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120x90 4th July

 

 

Is the American Press Afraid?

July 7th 2005

Iraq

There has been a myriad of pictures from Iraq in recent years.  Many of the images depict the horror of war, and others have depicted the compassion of our troops.  Analysts have reported that very few of the horrific pictures have made it to our eyes.  Why is that?

There may be some reasonable non-sinister reasons for this.  Editors want to be absolutely certain they understand the context with which the pictures were taken.  Recently there was a shocking picture that made it to the press, supposedly depicting an atrocity in Iraq.  As it turned out, to some of the editor’s chagrin, the pictures were not from Iraq at all.  They were from Afghanistan, and the context was in error. 

The above reason does not explain why more of the verifiable images do not appear in our press.  According to Chris Hondros, a photographer for Getty Images, many of the unacceptable images appear in the European press. Do the Europeans have stronger stomachs?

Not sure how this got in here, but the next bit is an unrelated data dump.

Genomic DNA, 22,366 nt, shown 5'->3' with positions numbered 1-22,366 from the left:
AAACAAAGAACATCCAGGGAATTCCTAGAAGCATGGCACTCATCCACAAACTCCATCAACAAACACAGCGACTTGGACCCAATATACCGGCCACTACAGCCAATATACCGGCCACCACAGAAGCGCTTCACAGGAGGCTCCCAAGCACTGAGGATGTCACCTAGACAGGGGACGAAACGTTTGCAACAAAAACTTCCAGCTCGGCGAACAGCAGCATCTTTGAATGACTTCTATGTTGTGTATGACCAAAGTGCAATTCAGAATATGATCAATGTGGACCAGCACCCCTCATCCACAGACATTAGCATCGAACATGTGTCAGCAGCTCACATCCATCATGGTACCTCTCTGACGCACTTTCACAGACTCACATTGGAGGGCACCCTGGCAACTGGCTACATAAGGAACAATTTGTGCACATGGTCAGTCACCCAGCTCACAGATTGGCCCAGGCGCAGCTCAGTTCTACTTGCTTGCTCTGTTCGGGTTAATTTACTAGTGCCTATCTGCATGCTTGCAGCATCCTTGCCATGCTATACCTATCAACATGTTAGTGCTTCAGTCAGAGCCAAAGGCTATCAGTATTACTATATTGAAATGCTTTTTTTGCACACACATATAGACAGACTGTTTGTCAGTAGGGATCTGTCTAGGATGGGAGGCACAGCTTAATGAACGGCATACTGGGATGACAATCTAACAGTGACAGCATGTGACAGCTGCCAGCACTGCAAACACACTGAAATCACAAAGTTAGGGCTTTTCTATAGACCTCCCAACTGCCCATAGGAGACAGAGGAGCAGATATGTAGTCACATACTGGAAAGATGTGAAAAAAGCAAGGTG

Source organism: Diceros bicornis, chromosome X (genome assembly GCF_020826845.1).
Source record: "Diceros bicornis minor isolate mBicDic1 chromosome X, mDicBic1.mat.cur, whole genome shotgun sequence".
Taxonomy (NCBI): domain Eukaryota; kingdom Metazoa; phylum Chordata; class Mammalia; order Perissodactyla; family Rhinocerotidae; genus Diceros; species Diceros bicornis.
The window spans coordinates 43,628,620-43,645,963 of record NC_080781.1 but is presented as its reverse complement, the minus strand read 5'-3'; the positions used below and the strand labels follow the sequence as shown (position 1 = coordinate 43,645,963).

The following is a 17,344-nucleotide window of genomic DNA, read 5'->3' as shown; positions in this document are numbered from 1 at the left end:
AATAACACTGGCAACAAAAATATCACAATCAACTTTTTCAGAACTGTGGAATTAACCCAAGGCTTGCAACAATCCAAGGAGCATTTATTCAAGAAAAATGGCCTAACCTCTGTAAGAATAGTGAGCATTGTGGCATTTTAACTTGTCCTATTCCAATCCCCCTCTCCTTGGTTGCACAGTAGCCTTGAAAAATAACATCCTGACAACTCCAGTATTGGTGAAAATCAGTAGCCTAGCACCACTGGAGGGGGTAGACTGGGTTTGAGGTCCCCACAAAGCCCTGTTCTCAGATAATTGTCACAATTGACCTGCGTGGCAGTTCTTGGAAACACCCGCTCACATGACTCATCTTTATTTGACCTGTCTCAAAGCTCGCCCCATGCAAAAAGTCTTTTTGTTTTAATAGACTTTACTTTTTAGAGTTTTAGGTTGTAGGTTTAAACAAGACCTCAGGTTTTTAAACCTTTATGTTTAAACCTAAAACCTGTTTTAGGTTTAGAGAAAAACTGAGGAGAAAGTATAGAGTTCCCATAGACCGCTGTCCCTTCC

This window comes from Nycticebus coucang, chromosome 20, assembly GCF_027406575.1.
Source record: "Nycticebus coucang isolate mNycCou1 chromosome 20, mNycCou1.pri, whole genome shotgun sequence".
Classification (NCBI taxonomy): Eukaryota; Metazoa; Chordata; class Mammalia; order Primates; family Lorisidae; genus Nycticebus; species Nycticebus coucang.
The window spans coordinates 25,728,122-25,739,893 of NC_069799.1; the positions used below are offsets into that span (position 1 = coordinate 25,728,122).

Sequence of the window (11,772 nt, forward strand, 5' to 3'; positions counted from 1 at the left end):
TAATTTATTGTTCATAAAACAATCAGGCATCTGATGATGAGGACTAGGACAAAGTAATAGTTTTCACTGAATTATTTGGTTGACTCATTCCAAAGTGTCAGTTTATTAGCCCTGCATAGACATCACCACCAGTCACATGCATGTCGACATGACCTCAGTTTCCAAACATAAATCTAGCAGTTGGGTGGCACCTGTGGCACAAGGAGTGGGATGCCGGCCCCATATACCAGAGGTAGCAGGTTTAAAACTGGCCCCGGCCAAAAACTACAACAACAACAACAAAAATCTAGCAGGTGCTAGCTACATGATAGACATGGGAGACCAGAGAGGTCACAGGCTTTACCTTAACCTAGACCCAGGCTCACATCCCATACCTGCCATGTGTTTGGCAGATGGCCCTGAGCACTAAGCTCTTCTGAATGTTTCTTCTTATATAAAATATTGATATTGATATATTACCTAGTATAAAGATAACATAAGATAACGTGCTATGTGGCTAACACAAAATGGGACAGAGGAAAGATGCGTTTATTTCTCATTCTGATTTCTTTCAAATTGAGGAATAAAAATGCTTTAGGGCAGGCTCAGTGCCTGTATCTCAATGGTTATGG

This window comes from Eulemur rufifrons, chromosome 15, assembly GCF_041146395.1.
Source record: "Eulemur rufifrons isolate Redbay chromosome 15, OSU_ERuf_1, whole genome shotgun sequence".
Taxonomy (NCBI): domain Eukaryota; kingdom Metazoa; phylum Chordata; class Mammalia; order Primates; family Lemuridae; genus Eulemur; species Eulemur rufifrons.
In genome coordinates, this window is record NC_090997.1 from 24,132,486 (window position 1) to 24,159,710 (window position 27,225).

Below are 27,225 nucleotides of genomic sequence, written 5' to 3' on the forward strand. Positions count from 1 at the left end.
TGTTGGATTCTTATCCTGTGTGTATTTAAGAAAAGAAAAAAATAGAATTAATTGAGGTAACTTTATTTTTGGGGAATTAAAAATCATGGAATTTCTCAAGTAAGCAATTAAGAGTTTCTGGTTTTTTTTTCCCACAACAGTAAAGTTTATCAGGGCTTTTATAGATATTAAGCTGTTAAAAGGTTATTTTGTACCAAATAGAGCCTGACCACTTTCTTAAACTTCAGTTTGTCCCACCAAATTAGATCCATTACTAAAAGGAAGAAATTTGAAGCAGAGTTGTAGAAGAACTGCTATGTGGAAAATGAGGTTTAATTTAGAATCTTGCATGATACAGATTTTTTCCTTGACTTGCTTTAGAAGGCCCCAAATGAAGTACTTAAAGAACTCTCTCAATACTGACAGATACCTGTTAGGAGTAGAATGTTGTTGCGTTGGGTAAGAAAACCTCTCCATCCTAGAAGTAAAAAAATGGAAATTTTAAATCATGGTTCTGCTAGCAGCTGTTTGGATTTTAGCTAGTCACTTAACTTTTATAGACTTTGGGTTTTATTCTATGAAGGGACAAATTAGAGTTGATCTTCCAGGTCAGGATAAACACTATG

In May, the Los Angeles Times released a survey revealing how few photographs of wounded or dead American service members in Iraq were appearing in U.S. publications. According to Editor and Publisher Magazine, Newspaper editors seemed to agree that one primary obstacle was logistical

The Times’ surveyed six months of news coverage and found no pictures of Americans killed in action.  During that time period 559 Americans and Western Allies were killed in action.  The publications ran just 44 photos from Iraq to represent the thousands of Westerners wounded.

There are other possible reasons.  Maybe editors fear being labeled unpatriotic if they publish the offending pictures.  Editors are obliged to wait for the next of kin to notified.  Even after this, they rarely run the images.

Moises Saman, a longtime photographer for Newsday, has speculated that their may be a double standard.  Many Americans understand we are at war but “not many people want to see the real consequences, especially when they involve one of your own.”  Many Publishers do not want to anger subscribers.

The exact reason may not be clear, but participating reporters want the story to be told.  An important part of the story is the picture. 


By Dan Wilson
Best Syndication Staff Writer

 

 

 

 

 


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Copyright 2005 Best Syndication                                            Last Updated Sunday, July 11, 2010 01:18 AM